The international community, through the UN, or indeed any other avenue, must be urged to address these concerns; Bangladesh cannot be allowed to become another 'never again', and the international community would do well to heed Moliere's advice, whether it wishes to acknowledge it or not, 'we are responsible for what we do not do'.
This Christmas potentially millions of girls living around the world will be facing the risk of sexual violence and exploitation. But putting an exact number on just how many is impossible. The problem is often hidden and concrete figures are hard to come by. These are invisible girls - children who fall through the cracks, who are frequently barely noticed and can face horrific sexual violence.
As a sector, we've been burying our heads in the sand and hoping that the negative press and public opinion will soon subside but it's been a year and the angst and anguish doesn't seem to be getting any better. The longer there is a misconception about the work we do, the fewer funds there are being brought in and, as a result, fewer lives are being changed.
My memories of Bangladesh are those of someone else. Being a second generation immigrant is a strange thing; memories and ties to a place you have visited but never lived in. A curious familiarity and nostalgia created through the stories retold by homesick parents to children who speak and think in a different language.
The terror attack is a sad way to end this blessed month of Ramadan for the people of Bangladesh. It is a terrible end of so many innocent lives. I feel intensely distressed by these massacres. As an Imam I offer my sincere prayers and condolences for those who have lost their lives in these atrocities. Bangladesh, may God grant you true freedom and shelter from tyranny. May God make you a great nation again.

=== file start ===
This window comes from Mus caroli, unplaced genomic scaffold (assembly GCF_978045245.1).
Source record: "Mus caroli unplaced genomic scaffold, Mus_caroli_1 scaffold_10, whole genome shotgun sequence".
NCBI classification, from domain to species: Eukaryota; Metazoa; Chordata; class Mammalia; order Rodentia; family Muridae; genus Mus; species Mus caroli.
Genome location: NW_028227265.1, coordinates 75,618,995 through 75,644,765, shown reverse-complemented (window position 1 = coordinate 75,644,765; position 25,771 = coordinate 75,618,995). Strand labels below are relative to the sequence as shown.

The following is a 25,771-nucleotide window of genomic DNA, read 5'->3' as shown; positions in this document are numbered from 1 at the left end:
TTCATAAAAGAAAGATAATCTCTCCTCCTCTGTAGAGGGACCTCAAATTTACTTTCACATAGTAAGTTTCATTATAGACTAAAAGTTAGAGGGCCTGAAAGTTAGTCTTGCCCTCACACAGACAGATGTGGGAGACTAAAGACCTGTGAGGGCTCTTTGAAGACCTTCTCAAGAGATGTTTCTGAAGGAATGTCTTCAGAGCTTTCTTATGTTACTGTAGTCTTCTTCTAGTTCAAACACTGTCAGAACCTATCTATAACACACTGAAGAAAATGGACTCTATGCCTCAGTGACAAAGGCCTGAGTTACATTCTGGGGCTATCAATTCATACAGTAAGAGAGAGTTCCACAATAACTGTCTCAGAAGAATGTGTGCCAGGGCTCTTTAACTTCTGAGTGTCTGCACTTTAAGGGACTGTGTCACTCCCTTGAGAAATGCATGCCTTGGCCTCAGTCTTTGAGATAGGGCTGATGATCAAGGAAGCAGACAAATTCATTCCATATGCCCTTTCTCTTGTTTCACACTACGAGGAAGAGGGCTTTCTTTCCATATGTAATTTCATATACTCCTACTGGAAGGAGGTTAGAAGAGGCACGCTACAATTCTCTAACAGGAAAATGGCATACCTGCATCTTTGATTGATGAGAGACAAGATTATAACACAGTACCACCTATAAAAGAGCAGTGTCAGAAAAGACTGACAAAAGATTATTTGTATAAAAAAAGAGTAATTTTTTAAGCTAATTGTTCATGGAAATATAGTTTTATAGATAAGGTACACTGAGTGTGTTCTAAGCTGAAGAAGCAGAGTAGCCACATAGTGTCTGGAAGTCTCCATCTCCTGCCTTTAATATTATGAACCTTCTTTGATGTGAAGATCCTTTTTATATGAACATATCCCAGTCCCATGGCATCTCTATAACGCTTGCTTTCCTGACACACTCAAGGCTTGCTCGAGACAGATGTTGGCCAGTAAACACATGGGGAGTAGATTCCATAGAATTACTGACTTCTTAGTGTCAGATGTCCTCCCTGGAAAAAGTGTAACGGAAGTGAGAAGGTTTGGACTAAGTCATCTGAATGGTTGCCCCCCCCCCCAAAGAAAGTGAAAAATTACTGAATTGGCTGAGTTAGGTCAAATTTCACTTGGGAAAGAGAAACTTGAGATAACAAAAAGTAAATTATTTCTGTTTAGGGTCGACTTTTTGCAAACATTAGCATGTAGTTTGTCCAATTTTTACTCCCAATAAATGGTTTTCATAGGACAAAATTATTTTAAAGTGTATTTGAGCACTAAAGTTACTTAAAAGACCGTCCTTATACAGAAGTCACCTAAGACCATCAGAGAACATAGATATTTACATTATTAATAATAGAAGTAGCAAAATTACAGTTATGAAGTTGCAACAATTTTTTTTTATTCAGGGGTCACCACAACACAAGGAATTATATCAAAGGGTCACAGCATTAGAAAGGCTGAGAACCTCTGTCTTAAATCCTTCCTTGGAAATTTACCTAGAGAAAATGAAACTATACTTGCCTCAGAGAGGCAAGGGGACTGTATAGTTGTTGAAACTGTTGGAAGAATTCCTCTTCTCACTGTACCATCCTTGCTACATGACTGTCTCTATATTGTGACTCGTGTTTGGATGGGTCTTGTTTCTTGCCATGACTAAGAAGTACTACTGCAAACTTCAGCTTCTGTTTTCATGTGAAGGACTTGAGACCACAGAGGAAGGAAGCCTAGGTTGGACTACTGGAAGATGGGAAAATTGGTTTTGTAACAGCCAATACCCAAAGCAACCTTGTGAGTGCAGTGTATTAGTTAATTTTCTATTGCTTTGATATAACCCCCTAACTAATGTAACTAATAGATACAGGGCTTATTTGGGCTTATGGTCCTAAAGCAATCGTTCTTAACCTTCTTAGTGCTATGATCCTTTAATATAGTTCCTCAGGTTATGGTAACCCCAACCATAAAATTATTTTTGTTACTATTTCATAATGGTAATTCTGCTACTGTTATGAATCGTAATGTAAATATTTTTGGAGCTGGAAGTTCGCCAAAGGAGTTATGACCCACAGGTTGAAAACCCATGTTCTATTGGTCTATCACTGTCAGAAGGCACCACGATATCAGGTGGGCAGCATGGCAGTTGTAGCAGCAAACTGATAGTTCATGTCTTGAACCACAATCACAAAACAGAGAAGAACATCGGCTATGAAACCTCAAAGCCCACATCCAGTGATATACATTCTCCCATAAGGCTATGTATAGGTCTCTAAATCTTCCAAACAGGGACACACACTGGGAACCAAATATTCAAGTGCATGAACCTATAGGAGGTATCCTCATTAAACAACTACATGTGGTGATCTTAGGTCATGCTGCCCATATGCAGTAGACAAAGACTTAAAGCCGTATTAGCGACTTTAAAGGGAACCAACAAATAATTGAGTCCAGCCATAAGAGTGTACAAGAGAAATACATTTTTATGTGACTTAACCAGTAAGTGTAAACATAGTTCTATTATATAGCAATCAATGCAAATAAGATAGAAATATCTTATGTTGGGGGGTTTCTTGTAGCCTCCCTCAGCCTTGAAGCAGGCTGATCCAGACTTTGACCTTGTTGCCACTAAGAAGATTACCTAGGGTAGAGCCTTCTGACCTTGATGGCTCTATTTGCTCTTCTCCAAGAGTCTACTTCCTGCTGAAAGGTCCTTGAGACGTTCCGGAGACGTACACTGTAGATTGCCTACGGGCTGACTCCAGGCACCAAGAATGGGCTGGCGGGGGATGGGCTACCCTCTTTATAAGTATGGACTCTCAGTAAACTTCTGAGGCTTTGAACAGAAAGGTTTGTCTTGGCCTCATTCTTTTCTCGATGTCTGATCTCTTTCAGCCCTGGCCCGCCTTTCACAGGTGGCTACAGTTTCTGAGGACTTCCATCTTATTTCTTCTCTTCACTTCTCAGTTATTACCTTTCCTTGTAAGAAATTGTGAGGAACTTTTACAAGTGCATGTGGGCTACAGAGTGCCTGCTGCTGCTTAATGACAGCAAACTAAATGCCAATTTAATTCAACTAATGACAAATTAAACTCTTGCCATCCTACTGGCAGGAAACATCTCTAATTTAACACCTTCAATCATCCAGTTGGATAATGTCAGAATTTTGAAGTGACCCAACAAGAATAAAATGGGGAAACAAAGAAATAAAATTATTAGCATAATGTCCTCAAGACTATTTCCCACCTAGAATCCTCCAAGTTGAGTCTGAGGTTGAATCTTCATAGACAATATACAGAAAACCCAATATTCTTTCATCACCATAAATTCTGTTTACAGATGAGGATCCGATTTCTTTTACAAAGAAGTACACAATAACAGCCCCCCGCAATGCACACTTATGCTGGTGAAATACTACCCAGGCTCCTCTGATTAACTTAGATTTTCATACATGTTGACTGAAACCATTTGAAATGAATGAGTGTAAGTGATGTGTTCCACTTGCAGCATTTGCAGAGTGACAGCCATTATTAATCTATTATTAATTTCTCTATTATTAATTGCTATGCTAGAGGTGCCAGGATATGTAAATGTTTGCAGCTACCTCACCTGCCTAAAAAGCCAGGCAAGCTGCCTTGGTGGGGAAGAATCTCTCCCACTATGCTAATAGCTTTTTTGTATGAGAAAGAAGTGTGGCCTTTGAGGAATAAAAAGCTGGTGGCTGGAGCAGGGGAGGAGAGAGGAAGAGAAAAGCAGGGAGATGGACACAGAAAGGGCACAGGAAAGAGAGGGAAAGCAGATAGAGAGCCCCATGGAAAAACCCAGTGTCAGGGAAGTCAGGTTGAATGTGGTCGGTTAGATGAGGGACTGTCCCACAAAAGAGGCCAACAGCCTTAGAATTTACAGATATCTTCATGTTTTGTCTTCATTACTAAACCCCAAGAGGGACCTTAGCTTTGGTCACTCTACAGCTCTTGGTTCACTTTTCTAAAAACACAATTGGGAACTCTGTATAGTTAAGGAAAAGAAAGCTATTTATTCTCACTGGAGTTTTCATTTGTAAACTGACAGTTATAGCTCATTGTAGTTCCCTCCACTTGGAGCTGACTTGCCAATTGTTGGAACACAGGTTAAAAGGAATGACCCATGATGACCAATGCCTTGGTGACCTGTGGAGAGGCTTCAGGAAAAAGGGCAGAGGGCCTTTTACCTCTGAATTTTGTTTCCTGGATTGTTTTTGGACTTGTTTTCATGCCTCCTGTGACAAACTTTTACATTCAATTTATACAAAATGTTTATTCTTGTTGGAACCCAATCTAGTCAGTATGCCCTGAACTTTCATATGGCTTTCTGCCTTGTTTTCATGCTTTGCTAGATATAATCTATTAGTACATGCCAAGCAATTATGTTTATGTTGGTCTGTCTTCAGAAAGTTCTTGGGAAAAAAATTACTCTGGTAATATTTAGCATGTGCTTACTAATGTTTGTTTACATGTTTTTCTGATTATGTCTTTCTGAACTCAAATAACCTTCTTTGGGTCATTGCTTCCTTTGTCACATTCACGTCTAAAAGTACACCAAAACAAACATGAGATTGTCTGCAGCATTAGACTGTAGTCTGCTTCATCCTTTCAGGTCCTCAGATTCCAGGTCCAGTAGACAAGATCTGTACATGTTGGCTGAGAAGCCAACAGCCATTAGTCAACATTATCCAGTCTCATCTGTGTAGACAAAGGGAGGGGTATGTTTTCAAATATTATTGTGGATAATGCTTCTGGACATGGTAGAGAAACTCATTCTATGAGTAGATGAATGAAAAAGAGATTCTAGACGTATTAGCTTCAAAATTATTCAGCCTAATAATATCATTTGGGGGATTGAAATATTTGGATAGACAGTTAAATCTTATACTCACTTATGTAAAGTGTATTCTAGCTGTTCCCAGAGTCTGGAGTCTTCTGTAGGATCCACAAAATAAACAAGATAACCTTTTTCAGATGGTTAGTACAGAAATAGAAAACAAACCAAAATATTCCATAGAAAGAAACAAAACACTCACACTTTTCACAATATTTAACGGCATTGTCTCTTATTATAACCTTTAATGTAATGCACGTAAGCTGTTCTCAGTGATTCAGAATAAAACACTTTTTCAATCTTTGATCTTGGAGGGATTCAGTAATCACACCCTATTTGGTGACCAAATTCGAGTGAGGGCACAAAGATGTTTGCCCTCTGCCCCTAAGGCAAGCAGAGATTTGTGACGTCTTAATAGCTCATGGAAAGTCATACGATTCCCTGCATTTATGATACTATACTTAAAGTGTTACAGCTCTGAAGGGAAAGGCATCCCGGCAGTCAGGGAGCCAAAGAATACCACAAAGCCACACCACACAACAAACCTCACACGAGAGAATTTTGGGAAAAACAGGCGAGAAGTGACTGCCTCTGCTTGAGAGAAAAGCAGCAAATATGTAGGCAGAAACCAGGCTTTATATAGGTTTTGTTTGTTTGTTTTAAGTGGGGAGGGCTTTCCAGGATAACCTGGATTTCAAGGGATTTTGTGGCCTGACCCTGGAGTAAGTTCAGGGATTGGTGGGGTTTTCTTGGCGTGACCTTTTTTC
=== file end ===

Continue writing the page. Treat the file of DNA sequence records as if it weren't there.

In the UK, when you're sick you go to the doctor and expect a swift and accurate diagnosis. It is rare to be told that your symptoms are unheard of or to be given a completely incorrect diagnosis. In many countries though, this is commonplace, especially when it comes to lesser known diseases like leprosy and lymphatic filariasis.
The Bangladesh cricket team has never been better. World Cup quarter finalists, seventh in the one day rankings and with recent series wins against India, South Africa and Pakistan - it's no surprise that when Bangladesh fans come up with their all-time eleven - it tends to skew heavily towards the current line up.
I'm becoming impassive to the inconsistent and selective mantra chanting of Western liberals calling for human rights, rule of law and democracy. They seem to be quick to condemn human rights abuse in certain situations but in others, especially those involving Muslims, they remain curiously silent.
Parvin sits on the bed in a small dark room where she lives with her three year old son Rasul in Dhaka, the capital of Bangladesh. She shares the room with another woman and her child. The bed takes up nearly all of the floor space, saris hang from the walls, hair oil, a brush and medicine sit on the only shelf in the room, and there is a pink plastic bowl on the floor for washing...